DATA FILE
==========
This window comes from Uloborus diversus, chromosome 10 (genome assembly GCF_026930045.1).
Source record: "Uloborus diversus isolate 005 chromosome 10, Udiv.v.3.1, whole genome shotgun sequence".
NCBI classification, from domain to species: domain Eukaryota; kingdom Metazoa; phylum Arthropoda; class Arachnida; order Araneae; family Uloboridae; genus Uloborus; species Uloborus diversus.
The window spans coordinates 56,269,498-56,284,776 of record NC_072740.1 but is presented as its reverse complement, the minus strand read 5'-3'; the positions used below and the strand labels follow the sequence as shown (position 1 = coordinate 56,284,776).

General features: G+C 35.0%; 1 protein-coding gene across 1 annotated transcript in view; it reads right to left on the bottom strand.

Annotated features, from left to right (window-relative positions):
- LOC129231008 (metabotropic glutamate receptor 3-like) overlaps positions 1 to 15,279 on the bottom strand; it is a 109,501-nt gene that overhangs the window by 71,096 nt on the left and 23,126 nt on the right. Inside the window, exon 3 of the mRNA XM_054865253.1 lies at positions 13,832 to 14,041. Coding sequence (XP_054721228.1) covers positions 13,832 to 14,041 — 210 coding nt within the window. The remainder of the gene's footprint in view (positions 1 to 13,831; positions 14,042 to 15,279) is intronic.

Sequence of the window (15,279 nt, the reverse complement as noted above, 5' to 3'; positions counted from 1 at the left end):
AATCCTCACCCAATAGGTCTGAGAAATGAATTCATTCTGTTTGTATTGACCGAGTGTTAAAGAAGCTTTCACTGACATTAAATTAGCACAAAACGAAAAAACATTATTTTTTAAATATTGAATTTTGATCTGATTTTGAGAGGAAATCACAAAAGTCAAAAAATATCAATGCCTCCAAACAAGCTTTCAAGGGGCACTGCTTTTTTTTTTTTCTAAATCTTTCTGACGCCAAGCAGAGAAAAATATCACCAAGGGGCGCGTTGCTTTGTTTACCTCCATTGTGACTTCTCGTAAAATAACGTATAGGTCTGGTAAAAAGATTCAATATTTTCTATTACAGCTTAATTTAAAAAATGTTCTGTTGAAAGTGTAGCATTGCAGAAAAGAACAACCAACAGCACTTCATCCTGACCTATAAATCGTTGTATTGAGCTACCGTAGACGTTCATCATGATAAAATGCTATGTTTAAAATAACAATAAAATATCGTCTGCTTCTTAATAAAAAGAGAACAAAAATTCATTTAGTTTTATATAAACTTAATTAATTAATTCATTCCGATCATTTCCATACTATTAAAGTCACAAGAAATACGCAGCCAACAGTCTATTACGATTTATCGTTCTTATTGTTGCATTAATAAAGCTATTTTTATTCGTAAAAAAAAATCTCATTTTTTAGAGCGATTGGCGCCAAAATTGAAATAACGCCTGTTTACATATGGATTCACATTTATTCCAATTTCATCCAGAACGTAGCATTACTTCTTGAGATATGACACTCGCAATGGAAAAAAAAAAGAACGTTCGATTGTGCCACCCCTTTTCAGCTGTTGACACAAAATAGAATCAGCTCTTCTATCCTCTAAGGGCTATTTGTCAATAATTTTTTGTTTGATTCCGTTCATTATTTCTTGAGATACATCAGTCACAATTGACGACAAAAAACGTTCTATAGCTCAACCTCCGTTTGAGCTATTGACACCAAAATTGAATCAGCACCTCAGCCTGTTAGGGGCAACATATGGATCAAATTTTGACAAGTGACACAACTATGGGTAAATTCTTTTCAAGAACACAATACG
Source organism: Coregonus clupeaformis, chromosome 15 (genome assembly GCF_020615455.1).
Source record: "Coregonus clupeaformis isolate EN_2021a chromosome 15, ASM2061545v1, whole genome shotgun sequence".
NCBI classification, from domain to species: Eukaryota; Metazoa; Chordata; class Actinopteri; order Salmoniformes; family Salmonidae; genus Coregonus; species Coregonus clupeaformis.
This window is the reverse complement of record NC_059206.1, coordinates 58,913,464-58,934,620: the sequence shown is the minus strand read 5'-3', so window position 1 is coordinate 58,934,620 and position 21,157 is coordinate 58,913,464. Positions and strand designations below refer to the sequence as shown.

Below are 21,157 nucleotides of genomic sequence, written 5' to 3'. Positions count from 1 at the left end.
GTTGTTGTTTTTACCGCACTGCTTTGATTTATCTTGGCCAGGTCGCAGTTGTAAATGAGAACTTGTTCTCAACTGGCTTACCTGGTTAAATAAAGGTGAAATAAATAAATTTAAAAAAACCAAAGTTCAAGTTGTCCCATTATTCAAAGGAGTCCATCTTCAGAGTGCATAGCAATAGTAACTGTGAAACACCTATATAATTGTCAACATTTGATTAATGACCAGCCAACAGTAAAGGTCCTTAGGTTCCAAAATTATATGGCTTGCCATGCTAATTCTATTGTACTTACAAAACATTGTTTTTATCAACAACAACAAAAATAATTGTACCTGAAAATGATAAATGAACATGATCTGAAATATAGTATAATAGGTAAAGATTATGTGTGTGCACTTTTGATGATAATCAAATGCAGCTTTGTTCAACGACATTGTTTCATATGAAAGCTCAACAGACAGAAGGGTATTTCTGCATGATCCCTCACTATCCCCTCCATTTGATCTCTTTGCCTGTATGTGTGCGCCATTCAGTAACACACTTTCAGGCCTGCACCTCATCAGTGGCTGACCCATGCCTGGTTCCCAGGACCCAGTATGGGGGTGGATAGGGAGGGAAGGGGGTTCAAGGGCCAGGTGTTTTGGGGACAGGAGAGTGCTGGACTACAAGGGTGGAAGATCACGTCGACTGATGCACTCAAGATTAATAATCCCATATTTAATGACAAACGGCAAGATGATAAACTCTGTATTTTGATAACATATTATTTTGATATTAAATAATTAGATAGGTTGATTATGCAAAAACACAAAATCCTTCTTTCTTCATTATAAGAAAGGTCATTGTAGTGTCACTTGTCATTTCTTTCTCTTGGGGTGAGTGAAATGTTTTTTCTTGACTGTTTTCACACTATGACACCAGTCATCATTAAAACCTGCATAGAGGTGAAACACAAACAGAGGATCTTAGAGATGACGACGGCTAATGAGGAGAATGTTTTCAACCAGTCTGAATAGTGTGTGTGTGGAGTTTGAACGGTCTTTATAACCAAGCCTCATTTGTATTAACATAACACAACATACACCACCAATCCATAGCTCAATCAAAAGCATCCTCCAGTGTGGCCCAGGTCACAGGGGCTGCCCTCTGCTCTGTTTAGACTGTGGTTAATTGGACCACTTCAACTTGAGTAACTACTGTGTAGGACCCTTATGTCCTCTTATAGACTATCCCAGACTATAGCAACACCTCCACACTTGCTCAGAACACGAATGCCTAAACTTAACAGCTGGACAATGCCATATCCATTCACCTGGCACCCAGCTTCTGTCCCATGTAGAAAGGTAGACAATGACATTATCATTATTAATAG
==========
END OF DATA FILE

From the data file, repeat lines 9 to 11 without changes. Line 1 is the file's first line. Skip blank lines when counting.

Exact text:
AATCCTCACCCAATAGGTCTGAGAAATGAATTCATTCTGTTTGTATTGACCGAGTGTTAAAGAAGCTTTCACTGACATTAAATTAGCACAAAACGAAAAAACATTATTTTTTAAATATTGAATTTTGATCTGATTTTGAGAGGAAATCACAAAAGTCAAAAAATATCAATGCCTCCAAACAAGCTTTCAAGGGGCACTGCTTTTTTTTTTTTCTAAATCTTTCTGACGCCAAGCAGAGAAAAATATCACCAAGGGGCGCGTTGCTTTGTTTACCTCCATTGTGACTTCTCGTAAAATAACGTATAGGTCTGGTAAAAAGATTCAATATTTTCTATTACAGCTTAATTTAAAAAATGTTCTGTTGAAAGTGTAGCATTGCAGAAAAGAACAACCAACAGCACTTCATCCTGACCTATAAATCGTTGTATTGAGCTACCGTAGACGTTCATCATGATAAAATGCTATGTTTAAAATAACAATAAAATATCGTCTGCTTCTTAATAAAAAGAGAACAAAAATTCATTTAGTTTTATATAAACTTAATTAATTAATTCATTCCGATCATTTCCATACTATTAAAGTCACAAGAAATACGCAGCCAACAGTCTATTACGATTTATCGTTCTTATTGTTGCATTAATAAAGCTATTTTTATTCGTAAAAAAAAATCTCATTTTTTAGAGCGATTGGCGCCAAAATTGAAATAACGCCTGTTTACATATGGATTCACATTTATTCCAATTTCATCCAGAACGTAGCATTACTTCTTGAGATATGACACTCGCAATGGAAAAAAAAAAGAACGTTCGATTGTGCCACCCCTTTTCAGCTGTTGACACAAAATAGAATCAGCTCTTCTATCCTCTAAGGGCTATTTGTCAATAATTTTTTGTTTGATTCCGTTCATTATTTCTTGAGATACATCAGTCACAATTGACGACAAAAAACGTTCTATAGCTCAACCTCCGTTTGAGCTATTGACACCAAAATTGAATCAGCACCTCAGCCTGTTAGGGGCAACATATGGATCAAATTTTGACAAGTGACACAACTATGGGTAAATTCTTTTCAAGAACACAATACG
Source organism: Coregonus clupeaformis, chromosome 15 (genome assembly GCF_020615455.1).
Source record: "Coregonus clupeaformis isolate EN_2021a chromosome 15, ASM2061545v1, whole genome shotgun sequence".